Ditching certificate-of-need laws will improve SNF access and quality, expert says
Certificate-of-need laws hurt consumers and residents, Grabowski says.
Nursing home certificate-of-need laws should be jettisoned in order to boost care quality and encourage innovation within the sector, one expert argued last week.
In a blog post for the Health Affairs Blog, Duke economics professor Henry Grabowski, Ph.D., said that certificate-of-need laws that restrict bed growth would be “unfathomable” for other industries such as hotels, but are still widely used under the belief that they help rein in Medicaid spending. Currently 34 states have such laws in place.
“The rationale underlying this regulation has always struck me as somewhat dubious,” Grabowski wrote. “The notion that public nursing home spending would greatly increase in the absence of a bed constraint simply does not make sense.”
Grabowski pointed to previous research that found certificate-of-need laws to negatively impact access and quality of care, while pushing up private-pay prices. He also argues that providers are driving the retention of CON laws due to their concerns about keeping occupancy levels high.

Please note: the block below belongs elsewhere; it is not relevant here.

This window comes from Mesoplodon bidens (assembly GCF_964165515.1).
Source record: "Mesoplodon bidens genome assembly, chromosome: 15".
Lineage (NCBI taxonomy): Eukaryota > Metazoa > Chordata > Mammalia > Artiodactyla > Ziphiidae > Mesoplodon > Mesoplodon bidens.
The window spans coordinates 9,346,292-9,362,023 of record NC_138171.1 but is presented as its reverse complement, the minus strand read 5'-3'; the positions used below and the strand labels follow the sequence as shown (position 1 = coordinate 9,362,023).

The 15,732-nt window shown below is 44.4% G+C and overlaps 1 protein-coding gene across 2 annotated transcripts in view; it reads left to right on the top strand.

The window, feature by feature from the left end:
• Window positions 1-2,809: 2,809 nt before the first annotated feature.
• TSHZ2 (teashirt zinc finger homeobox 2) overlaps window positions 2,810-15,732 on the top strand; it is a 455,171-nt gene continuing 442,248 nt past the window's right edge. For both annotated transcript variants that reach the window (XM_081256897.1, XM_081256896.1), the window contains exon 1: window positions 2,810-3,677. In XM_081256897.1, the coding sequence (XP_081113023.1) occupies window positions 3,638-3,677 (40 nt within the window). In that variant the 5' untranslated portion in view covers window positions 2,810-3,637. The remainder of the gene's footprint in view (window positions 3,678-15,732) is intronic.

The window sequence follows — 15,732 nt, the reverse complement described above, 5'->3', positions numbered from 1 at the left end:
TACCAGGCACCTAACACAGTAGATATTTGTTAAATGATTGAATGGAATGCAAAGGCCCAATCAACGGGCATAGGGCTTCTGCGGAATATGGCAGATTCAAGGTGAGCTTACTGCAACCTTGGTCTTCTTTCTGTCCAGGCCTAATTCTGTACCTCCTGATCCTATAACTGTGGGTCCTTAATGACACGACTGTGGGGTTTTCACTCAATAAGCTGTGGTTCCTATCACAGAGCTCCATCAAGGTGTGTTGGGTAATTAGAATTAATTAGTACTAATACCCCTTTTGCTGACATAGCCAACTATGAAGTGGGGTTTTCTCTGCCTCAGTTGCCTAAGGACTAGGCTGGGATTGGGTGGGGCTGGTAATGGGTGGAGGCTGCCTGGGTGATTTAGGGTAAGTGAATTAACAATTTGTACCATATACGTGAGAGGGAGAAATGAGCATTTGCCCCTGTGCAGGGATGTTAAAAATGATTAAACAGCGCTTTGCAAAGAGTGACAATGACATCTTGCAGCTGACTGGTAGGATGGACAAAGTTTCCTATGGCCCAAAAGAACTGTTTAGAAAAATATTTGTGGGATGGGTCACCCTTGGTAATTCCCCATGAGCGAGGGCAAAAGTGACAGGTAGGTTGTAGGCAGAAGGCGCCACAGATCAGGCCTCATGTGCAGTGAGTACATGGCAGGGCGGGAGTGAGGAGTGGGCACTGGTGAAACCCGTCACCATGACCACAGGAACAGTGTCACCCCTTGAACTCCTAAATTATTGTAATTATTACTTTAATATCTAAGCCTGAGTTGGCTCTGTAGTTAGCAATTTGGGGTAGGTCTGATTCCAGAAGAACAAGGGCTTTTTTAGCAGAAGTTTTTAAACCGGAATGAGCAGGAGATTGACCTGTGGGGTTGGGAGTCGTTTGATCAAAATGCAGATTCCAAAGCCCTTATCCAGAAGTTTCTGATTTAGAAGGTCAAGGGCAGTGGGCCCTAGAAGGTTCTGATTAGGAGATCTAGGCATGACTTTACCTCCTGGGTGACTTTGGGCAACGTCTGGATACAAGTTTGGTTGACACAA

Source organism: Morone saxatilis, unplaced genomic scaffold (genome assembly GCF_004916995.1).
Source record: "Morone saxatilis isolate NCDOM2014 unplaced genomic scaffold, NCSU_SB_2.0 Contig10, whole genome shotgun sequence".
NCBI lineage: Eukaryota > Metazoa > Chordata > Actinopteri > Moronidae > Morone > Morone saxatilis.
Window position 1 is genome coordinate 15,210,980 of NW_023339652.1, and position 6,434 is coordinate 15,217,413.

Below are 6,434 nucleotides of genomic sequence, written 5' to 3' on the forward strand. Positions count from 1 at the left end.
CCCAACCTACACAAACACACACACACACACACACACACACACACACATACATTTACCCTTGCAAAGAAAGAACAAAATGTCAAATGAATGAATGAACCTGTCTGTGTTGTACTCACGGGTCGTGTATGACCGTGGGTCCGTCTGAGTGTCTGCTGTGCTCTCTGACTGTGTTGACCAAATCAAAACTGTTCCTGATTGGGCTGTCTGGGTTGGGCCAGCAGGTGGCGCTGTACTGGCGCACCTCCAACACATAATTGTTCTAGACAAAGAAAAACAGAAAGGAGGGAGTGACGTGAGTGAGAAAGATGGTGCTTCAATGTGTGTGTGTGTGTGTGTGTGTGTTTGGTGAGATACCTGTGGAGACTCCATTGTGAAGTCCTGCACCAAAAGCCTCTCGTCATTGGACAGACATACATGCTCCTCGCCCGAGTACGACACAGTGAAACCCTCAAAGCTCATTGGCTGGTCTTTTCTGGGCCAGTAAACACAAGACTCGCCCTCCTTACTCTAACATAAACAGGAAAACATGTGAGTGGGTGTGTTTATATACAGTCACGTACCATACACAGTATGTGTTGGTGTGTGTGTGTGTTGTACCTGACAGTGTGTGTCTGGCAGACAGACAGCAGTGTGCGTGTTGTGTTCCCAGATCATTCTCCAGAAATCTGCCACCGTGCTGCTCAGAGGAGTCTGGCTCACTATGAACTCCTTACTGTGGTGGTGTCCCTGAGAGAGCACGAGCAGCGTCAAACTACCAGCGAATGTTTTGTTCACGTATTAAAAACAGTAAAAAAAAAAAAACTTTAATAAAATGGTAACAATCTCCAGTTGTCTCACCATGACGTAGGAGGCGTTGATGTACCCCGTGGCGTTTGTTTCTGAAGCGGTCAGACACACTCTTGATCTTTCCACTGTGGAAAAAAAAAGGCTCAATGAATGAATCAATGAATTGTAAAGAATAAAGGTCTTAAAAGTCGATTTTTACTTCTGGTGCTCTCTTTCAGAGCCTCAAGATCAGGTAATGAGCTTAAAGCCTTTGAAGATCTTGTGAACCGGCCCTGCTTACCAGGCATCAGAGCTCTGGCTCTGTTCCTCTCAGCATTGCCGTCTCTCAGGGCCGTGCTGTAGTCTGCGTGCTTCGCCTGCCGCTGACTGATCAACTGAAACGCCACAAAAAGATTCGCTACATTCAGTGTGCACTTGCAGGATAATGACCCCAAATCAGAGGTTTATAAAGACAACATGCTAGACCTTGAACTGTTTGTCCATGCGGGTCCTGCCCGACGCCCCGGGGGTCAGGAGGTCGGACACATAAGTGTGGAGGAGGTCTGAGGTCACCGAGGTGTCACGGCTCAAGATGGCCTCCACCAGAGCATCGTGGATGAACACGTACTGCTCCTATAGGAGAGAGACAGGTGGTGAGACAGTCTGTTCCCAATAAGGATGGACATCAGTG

“This guaranteed occupancy is a boon for nursing homes, but hurts consumers,” Grabowski said. “If a nursing home cannot maintain sufficient occupancy without certificate of need, it is likely a sign that the nursing home is not providing adequate quality.”
Repealing the laws would help improve care access and quality, increase price competition among providers and spur innovation within the industry, he said.
“A number of innovative nursing home models are being piloted all over the country,” Grabowski said. “Yet, certificate of need impedes this innovation and provides existing nursing homes with too much market power at the expense of the very people they care for.”